a 30-day, money-back guarantee ... comma needed?


English – America
Is a comma needed in "a 30-day, money-back guarantee" or "a risk-free, 60-day trial"?

Thank you.
  • Edinburgher

    Senior Member
    German/English bilingual
    I would say yes, though 'need' may be too strong.
    All your hyphenated pairs are in effect adjectives, and if you have two or more adjectives which independently modify the same noun, it is more usual to use commas than not:
    a long hot summer; a cold dark night; a short brisk walk :confused:
    a long, hot summer; a cold, dark night; a short, brisk walk :tick:


    English – America
    That's what I thought. They're not coordinate adjectives. We wouldn't say "a 30-day and money-back guarantee."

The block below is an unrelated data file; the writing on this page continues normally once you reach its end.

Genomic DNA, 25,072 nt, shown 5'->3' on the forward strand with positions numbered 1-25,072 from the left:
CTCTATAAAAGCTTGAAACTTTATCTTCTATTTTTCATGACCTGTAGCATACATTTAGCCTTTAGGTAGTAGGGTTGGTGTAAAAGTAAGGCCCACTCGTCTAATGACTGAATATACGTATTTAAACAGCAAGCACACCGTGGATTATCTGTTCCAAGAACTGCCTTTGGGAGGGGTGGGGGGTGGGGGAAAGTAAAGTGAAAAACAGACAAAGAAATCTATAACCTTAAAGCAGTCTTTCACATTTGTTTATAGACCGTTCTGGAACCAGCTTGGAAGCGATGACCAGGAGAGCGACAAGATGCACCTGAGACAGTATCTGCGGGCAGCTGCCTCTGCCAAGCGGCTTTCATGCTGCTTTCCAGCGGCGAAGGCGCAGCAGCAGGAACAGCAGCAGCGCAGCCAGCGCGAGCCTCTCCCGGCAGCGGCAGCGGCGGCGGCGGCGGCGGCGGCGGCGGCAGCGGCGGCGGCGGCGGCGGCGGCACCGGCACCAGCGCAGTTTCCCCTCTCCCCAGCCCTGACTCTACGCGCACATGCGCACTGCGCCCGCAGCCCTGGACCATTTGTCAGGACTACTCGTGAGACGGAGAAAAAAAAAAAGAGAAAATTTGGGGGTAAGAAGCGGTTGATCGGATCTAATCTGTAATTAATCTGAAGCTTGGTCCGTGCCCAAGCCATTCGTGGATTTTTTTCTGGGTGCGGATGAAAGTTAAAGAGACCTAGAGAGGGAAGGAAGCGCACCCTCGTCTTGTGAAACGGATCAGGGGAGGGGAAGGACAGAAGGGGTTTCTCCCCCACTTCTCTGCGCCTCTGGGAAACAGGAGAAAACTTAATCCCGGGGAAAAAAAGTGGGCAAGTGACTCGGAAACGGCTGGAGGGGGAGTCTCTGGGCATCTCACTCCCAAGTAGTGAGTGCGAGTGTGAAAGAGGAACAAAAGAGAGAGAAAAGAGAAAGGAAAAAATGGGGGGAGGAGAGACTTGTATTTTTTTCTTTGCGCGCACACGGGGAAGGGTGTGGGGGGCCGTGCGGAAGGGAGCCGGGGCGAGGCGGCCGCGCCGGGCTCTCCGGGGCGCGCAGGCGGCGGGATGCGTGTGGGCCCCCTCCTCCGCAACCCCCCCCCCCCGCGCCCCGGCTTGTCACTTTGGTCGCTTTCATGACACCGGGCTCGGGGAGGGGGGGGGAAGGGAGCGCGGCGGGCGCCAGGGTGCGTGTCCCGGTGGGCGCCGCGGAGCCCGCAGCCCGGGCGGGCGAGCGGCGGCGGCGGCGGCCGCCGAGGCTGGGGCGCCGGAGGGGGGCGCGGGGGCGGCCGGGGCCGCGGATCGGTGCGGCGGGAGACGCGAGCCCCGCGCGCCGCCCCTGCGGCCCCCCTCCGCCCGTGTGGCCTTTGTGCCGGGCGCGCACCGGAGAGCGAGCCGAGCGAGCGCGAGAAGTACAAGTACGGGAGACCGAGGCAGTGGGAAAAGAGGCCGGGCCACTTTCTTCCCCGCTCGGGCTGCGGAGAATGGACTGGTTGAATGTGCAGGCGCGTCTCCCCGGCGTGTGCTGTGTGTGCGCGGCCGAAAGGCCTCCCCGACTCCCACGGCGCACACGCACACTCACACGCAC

Language Hound

    Senior Member
    American English


    Senior Member
    English (UK then US)
    But the same dictionary also defines "covered wagon" as a countable noun. Money-back and covered are still both adjectives.

    As for the guarantee, it makes no difference to the meaning whether the comma is there or not, so I would say I don't think it matters except for style preferences.

    I might think differently about "An unrivalled-in-the-industry 30-day money-back no-questions-asked guarantee":eek:


    Senior Member
    English, U.S.
    Hi, moonglow. I think you put your finger on it in #4: It's not a guarantee that is 30-day and money-back.
    First you take "guarantee" and modify it with "money-back";
    then you take "money-back guarantee" and modify with with "30-day".
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